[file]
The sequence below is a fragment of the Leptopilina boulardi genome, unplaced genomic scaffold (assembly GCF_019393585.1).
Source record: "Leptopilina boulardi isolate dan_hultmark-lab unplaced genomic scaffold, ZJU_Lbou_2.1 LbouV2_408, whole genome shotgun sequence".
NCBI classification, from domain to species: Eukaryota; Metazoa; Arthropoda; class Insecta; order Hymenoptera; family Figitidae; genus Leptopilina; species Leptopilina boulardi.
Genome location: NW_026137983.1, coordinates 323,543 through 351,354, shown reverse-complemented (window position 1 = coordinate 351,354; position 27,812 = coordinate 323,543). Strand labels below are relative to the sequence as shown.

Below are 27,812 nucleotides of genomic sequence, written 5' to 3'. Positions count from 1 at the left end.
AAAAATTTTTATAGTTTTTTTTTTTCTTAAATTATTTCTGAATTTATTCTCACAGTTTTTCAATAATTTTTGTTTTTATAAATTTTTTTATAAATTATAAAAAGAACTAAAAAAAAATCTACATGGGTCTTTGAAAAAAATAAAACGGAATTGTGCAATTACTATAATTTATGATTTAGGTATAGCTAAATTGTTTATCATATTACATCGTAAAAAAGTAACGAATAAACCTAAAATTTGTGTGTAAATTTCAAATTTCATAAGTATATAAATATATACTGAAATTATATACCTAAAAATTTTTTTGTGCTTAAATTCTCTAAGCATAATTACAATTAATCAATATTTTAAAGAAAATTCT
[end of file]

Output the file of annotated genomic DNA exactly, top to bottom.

The sequence below is a fragment of the Leptopilina boulardi genome, unplaced genomic scaffold (assembly GCF_019393585.1).
Source record: "Leptopilina boulardi isolate dan_hultmark-lab unplaced genomic scaffold, ZJU_Lbou_2.1 LbouV2_408, whole genome shotgun sequence".
NCBI classification, from domain to species: Eukaryota; Metazoa; Arthropoda; class Insecta; order Hymenoptera; family Figitidae; genus Leptopilina; species Leptopilina boulardi.
Genome location: NW_026137983.1, coordinates 323,543 through 351,354, shown reverse-complemented (window position 1 = coordinate 351,354; position 27,812 = coordinate 323,543). Strand labels below are relative to the sequence as shown.

Below are 27,812 nucleotides of genomic sequence, written 5' to 3'. Positions count from 1 at the left end.
AAAAATTTTTATAGTTTTTTTTTTTCTTAAATTATTTCTGAATTTATTCTCACAGTTTTTCAATAATTTTTGTTTTTATAAATTTTTTTATAAATTATAAAAAGAACTAAAAAAAAATCTACATGGGTCTTTGAAAAAAATAAAACGGAATTGTGCAATTACTATAATTTATGATTTAGGTATAGCTAAATTGTTTATCATATTACATCGTAAAAAAGTAACGAATAAACCTAAAATTTGTGTGTAAATTTCAAATTTCATAAGTATATAAATATATACTGAAATTATATACCTAAAAATTTTTTTGTGCTTAAATTCTCTAAGCATAATTACAATTAATCAATATTTTAAAGAAAATTCT